While the studies did not necessarily examine music type, one compared the difference between rock and classical and found positive results in mothers who had become withdrawn. Others showed that having a choice helps; here, the researchers point out that choice helps the body to adapt and adopt musical patterns because the “listener is more in-tune” with preferred music.” (Pun intended!)
Clearly, there are distinctions between the data drawn from these studies which makes it impossible to draw any firm conclusions. At the same time, there is enough evidence to support the role of music as therapy in mood disorders. For me, a dose of prevention is worth a pound of cure. And this is the type of prevention that’s just ‘music to my ears!’
If music be the cure of mood, play on.Read More
Every now and then, a post deserves a second viewing. This week, I’m bursting the bubble again on vintage advertising. Nothing like an upper for the mid-week blues, right?
“In the severe depressions of the menopause, marked by apathy and psychomotor retardation…”just use a bennie. You’ll be speeding through your day in no time! (And will probably lose that extra weight too!)
Really! What WERE they thinking?!Read More
…like a baby?
Yawning again? It’s not daylight savings time, promise! In fact, it may very well be your mood, at least in part.
I’ve been writing about sleep (or lack thereof) and menopause since first starting this blog in 2008. Click on the link and you’ll see posts about causes, solutions, pillows, sheets, you name it. And yet, I wouldn’t be surprised if sleep eludes you from time to time as much as it does me. More importantly, I imagine that some of you in the Flashfree universe don’t sleep much at all.
Anxiety. And depression. That’s what. At least according to new data appearing in the online version of Maturitas journal. This time, researchers in search of some answers about sleep difficulties in midlife examined medical records of 237 women in peri- and postmenopause, all of who were on average, 52 years old. More specifically, they delved into answer that the women had provided to previous questionnaires about their life quality (based on physical and mental health, life satisfaction and social involvement) and degree of anxiety and/or depression. Within these questionnaires were measures of menopause-specific symptoms as well as sleep issues, including difficulty falling asleep and sleep that was non-restorative.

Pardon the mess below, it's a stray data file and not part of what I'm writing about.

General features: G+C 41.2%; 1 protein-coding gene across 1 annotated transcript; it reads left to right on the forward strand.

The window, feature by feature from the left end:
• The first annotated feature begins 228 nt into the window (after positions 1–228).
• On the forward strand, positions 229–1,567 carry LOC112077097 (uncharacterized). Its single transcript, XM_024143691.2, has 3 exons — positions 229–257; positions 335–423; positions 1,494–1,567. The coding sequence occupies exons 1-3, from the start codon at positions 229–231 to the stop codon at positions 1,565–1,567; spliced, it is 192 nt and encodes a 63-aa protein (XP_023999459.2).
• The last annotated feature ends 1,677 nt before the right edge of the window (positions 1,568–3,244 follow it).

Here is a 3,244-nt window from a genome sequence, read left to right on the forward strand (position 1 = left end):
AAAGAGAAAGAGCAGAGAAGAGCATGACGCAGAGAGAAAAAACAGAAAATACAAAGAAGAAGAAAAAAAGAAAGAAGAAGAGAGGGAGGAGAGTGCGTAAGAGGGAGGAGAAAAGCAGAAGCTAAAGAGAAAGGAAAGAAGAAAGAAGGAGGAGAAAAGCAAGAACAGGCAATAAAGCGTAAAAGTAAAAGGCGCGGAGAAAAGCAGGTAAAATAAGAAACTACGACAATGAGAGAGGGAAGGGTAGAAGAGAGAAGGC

Overall, and unsurprisingly, about 36% of the women expressed difficulty falling asleep and 44% nonrestorative sleep during at least half the week. Almost a third experienced both issues at least 3 nights a week. Yet, sleep difficulties were less associated with menopausal symptoms (night sweats, hot flashes, nausea, dizziness, muscle/joint pain, headaches) and rather, with psychological statse of being. Indeed, trouble falling asleep seemed to be mostly correlated with anxiety, while non-restorative sleep was linked to depression.
This is not the first time that researchers have linked mood disorders to sleep issues. And although the progression is not entirely clear, i.e. the time course over which depression and anxiety develop during the transition to influence sleep, what is clear is that treating the underlying issues may ultimately help improve sleep quality.
What about you? Do you find that feeling blue or anxious tends to rob you of much needed zzzs? Or are you more convinced that waking up drenched in sweat is what is messing with obtaining restorative sleep?
Inquiring minds…Read More